BAFTA seeks greater insight into membership make-up as #Oscarssowhite furore builds.
The British Academy of Film and Television Arts (BAFTA) has sent out a diversity survey to membership seeking a more detailed insight into its current make-up.
The survey, which was emailed to UK-based members of its 6500-strong membership, is anonymous and voluntary, with questions based on recent Creative Skillset industry workforce surveys. As well as questions about age, gender, socio-economic background and disability, the survey asks members to define their ethnicity, religion and sexual orientation.
While the timing of the survey, which was first sent out on January 20, raises the question of whether it was issued in direct reaction to the backlash surrounding the Oscars over lack of diversity in the US Academy’s acting categories, a BAFTA insider denies this to be the case.
According to the insider, the survey, which was announced by BAFTA chairman Anne Morrison at last year’s AGM, is being sent out now to take advantage of the online engagement with members around awards voting. Both film and television awards are currently being voted upon.
BAFTAs members nominated Idris Elba and Benicio Del Toro in the supporting category for their performances in Beasts Of No Nation and Sicario respectively. Both were overlooked by Oscar voters. Actor Will Smith and director Spike Lee are among prominent black US industry who have said they will not attend the Oscars this year following the shutout.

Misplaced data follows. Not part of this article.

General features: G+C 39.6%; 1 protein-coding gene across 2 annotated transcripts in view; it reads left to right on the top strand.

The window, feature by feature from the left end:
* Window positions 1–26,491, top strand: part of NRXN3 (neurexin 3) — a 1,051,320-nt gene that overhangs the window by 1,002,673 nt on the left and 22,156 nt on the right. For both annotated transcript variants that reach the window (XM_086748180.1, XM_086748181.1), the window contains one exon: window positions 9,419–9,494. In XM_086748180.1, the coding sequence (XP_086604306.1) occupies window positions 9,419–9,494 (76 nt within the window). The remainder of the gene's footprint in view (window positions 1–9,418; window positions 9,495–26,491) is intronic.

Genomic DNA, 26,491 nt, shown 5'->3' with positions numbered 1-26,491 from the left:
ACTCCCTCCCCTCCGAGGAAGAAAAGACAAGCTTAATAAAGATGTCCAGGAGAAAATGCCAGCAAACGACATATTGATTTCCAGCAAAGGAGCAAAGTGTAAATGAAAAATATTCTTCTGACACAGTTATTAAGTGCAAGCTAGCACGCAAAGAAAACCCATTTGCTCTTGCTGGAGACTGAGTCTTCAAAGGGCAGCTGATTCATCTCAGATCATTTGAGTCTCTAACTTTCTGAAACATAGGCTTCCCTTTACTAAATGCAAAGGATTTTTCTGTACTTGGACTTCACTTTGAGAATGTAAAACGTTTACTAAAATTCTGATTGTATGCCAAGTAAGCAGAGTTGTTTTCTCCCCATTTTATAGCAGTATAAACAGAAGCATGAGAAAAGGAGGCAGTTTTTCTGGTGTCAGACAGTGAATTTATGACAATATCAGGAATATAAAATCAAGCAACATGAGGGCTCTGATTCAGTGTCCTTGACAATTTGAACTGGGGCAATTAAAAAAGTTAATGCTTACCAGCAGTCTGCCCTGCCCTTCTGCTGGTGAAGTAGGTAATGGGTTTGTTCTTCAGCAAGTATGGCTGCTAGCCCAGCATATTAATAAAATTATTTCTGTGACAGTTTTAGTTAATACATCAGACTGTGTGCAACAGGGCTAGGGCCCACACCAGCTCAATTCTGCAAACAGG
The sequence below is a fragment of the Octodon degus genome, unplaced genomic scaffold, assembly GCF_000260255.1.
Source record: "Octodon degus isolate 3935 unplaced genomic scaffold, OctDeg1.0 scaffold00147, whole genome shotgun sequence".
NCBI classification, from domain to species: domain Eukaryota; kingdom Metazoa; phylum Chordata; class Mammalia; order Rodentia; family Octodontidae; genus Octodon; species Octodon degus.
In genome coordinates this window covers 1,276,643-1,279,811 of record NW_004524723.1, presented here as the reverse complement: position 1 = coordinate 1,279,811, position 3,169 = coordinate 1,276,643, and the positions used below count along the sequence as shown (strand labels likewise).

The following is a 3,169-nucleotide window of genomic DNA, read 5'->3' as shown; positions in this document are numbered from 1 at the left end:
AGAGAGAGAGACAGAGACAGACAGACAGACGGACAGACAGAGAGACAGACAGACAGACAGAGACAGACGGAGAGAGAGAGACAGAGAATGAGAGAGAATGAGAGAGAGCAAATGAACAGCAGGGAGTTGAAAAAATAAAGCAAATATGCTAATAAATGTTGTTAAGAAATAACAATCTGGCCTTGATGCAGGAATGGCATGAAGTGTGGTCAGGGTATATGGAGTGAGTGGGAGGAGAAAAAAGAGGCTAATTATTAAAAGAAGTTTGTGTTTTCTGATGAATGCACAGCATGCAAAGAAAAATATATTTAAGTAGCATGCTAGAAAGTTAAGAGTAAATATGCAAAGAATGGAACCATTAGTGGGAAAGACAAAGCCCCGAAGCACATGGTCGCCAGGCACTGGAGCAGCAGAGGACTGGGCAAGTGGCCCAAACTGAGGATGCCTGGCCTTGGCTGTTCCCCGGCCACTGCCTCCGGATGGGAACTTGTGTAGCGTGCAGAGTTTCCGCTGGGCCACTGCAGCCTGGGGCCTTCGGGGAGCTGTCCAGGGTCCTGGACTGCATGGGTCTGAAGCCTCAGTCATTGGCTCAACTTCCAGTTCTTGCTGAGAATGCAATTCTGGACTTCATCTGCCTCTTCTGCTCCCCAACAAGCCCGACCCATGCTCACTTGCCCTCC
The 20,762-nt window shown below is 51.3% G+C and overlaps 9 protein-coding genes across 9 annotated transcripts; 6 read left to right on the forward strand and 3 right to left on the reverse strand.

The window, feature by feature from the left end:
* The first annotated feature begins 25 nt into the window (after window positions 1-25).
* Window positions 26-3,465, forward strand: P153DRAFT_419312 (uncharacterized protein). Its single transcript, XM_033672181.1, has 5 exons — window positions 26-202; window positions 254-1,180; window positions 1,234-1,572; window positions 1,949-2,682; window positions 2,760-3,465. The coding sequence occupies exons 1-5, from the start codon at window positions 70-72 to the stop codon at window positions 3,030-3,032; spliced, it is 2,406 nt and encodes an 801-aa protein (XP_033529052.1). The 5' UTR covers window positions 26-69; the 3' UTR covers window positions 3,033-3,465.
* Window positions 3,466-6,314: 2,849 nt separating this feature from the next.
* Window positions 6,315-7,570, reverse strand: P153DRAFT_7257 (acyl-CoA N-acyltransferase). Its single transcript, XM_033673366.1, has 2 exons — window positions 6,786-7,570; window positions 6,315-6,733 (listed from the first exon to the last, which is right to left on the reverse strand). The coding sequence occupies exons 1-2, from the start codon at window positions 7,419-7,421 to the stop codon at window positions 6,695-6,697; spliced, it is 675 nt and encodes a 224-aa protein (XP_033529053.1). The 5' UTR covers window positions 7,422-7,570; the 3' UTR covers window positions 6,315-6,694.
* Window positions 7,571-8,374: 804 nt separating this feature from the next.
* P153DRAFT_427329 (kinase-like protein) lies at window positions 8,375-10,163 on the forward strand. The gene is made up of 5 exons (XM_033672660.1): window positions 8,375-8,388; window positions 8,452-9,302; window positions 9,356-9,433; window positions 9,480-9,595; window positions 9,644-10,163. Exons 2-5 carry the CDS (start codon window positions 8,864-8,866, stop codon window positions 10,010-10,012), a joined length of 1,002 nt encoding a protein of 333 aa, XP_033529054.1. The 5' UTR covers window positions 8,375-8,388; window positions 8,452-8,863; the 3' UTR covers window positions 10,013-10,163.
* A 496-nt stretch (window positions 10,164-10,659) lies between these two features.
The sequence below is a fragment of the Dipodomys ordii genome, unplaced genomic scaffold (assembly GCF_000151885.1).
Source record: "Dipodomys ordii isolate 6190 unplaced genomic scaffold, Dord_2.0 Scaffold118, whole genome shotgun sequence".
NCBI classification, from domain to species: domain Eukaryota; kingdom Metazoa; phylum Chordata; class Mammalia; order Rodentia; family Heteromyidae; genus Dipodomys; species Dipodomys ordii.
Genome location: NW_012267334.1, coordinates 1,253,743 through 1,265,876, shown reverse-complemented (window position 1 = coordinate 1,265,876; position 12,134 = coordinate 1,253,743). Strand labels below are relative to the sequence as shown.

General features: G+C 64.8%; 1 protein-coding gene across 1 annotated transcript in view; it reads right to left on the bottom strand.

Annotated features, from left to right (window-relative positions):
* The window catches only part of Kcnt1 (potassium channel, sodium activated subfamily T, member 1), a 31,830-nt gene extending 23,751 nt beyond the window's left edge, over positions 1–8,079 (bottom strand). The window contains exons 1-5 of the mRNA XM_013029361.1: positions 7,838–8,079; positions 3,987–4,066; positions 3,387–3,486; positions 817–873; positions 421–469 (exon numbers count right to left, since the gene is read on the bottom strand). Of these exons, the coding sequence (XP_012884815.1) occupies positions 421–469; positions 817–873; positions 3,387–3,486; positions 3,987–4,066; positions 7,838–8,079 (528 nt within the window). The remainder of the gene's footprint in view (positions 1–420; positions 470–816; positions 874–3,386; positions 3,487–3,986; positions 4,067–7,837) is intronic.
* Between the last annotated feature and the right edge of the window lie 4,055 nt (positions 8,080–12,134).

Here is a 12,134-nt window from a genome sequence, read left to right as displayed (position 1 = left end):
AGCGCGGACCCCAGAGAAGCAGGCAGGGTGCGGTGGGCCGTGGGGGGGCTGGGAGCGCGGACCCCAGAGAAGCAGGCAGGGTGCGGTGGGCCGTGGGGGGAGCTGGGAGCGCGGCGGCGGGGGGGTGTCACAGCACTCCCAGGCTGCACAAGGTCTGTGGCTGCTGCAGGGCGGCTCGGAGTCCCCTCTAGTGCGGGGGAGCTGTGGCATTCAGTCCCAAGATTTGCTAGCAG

While BAFTA has monitored diversity of its juries, committees and new applicants in recent years, this marks the first time it has canvassed the entire UK membership specifically on the topic.
The survey closes on February 10, four days before this year’s film awards ceremony. The data will be compared against the results of an upcoming Creative Skillset film industry census, and may be made available to members later this year.
Whether the results lead BAFTA to overhaul its membership procedures - as the US Academy is considering in the wake of the current fracas - will be a decision for the board, according to the source.
“We will share the results of the survey in some way,” they said. “We want to make sure that anything we do is evidence based and not reactionary, which is why this survey is so important to us.”
“We are constantly looking at ways that we can reach out and make our industries more accessible.”
BAFTA issued the following statement to Screen: “The survey forms part of BAFTA’s continuous dialogue with its members. It has been planned for several months, having been announced at least year’s AGM.”